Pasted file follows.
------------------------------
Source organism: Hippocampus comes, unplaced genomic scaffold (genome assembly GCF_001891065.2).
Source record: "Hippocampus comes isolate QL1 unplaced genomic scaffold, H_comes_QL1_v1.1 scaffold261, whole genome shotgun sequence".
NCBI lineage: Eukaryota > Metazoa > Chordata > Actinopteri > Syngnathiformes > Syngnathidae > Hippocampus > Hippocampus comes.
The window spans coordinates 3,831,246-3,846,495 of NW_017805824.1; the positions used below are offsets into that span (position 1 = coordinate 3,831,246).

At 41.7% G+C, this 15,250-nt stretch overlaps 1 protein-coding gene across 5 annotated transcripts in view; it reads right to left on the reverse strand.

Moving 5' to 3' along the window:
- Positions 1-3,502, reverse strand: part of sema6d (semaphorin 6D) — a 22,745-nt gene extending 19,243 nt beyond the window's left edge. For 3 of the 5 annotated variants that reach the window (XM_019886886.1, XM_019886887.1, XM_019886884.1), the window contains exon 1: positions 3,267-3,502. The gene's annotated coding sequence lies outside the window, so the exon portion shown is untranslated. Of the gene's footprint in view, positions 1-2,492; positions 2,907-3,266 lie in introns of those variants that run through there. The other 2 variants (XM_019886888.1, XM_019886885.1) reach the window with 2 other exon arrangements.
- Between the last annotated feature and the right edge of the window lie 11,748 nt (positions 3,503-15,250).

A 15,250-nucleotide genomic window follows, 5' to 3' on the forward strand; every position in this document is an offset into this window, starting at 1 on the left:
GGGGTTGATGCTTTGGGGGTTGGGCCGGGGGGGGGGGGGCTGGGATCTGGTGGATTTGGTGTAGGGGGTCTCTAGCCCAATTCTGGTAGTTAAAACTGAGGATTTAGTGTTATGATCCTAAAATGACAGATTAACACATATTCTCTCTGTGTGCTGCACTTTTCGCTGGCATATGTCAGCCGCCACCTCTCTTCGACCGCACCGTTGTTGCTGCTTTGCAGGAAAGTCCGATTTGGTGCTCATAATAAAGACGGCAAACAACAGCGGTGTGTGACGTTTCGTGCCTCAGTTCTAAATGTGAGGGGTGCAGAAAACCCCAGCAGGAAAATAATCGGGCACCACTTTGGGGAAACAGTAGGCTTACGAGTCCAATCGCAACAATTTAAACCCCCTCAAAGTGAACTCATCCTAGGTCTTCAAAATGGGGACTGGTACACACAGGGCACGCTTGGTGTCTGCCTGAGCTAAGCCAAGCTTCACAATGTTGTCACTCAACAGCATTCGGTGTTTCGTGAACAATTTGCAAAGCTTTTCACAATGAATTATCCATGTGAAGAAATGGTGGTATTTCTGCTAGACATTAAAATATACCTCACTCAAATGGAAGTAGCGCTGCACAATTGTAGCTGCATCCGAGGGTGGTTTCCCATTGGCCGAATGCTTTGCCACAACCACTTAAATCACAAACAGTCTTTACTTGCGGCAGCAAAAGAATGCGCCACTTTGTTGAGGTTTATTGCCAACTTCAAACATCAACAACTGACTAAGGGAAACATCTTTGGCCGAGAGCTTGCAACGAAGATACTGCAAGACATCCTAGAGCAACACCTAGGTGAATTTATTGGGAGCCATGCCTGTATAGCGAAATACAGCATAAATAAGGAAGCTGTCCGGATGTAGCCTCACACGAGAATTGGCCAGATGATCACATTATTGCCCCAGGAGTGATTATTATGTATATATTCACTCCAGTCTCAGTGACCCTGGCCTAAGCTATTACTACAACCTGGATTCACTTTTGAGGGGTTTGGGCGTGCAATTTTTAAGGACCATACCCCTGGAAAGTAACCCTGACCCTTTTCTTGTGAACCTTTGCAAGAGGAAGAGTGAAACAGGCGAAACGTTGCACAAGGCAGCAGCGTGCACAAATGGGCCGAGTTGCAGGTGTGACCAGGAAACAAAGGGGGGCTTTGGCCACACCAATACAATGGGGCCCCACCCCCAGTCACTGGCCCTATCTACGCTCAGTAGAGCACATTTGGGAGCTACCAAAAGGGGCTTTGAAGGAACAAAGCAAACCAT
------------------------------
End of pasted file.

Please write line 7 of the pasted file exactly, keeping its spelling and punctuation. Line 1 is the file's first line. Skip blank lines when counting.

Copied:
- Positions 1-3,502, reverse strand: part of sema6d (semaphorin 6D) — a 22,745-nt gene extending 19,243 nt beyond the window's left edge. For 3 of the 5 annotated variants that reach the window (XM_019886886.1, XM_019886887.1, XM_019886884.1), the window contains exon 1: positions 3,267-3,502. The gene's annotated coding sequence lies outside the window, so the exon portion shown is untranslated. Of the gene's footprint in view, positions 1-2,492; positions 2,907-3,266 lie in introns of those variants that run through there. The other 2 variants (XM_019886888.1, XM_019886885.1) reach the window with 2 other exon arrangements.